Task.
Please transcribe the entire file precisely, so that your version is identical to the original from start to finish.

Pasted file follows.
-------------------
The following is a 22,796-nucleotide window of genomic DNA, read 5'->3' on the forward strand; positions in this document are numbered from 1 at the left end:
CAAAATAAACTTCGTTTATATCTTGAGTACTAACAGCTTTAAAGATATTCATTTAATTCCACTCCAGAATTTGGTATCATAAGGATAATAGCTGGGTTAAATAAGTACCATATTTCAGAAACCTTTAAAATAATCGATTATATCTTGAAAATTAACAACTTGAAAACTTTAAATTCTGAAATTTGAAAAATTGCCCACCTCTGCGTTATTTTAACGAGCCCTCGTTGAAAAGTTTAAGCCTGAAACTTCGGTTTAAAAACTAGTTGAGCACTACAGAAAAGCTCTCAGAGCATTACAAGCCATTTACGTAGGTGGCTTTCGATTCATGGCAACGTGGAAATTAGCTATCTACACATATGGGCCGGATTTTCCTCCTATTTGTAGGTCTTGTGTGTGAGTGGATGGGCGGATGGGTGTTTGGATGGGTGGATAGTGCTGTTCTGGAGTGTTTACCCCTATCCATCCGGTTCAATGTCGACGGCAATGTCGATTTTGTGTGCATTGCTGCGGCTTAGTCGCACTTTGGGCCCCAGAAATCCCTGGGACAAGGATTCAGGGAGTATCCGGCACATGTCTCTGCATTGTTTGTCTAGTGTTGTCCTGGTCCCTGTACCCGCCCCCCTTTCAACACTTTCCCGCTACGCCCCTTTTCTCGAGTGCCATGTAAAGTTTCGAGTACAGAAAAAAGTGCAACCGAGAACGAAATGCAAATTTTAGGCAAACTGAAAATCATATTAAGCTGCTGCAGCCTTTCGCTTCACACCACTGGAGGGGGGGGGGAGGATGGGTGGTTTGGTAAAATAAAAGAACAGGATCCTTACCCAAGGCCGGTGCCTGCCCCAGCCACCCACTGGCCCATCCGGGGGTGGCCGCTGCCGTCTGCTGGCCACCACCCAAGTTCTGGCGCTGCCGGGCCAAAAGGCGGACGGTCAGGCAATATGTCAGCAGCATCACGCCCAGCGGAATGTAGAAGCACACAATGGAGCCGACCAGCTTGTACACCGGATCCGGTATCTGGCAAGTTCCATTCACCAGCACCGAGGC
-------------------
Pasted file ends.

The following is a 22,796-nucleotide window of genomic DNA, read 5'->3' on the forward strand; positions in this document are numbered from 1 at the left end:
CAAAATAAACTTCGTTTATATCTTGAGTACTAACAGCTTTAAAGATATTCATTTAATTCCACTCCAGAATTTGGTATCATAAGGATAATAGCTGGGTTAAATAAGTACCATATTTCAGAAACCTTTAAAATAATCGATTATATCTTGAAAATTAACAACTTGAAAACTTTAAATTCTGAAATTTGAAAAATTGCCCACCTCTGCGTTATTTTAACGAGCCCTCGTTGAAAAGTTTAAGCCTGAAACTTCGGTTTAAAAACTAGTTGAGCACTACAGAAAAGCTCTCAGAGCATTACAAGCCATTTACGTAGGTGGCTTTCGATTCATGGCAACGTGGAAATTAGCTATCTACACATATGGGCCGGATTTTCCTCCTATTTGTAGGTCTTGTGTGTGAGTGGATGGGCGGATGGGTGTTTGGATGGGTGGATAGTGCTGTTCTGGAGTGTTTACCCCTATCCATCCGGTTCAATGTCGACGGCAATGTCGATTTTGTGTGCATTGCTGCGGCTTAGTCGCACTTTGGGCCCCAGAAATCCCTGGGACAAGGATTCAGGGAGTATCCGGCACATGTCTCTGCATTGTTTGTCTAGTGTTGTCCTGGTCCCTGTACCCGCCCCCCTTTCAACACTTTCCCGCTACGCCCCTTTTCTCGAGTGCCATGTAAAGTTTCGAGTACAGAAAAAAGTGCAACCGAGAACGAAATGCAAATTTTAGGCAAACTGAAAATCATATTAAGCTGCTGCAGCCTTTCGCTTCACACCACTGGAGGGGGGGGGGAGGATGGGTGGTTTGGTAAAATAAAAGAACAGGATCCTTACCCAAGGCCGGTGCCTGCCCCAGCCACCCACTGGCCCATCCGGGGGTGGCCGCTGCCGTCTGCTGGCCACCACCCAAGTTCTGGCGCTGCCGGGCCAAAAGGCGGACGGTCAGGCAATATGTCAGCAGCATCACGCCCAGCGGAATGTAGAAGCACACAATGGAGCCGACCAGCTTGTACACCGGATCCGGTATCTGGCAAGTTCCATTCACCAGCACCGAGGC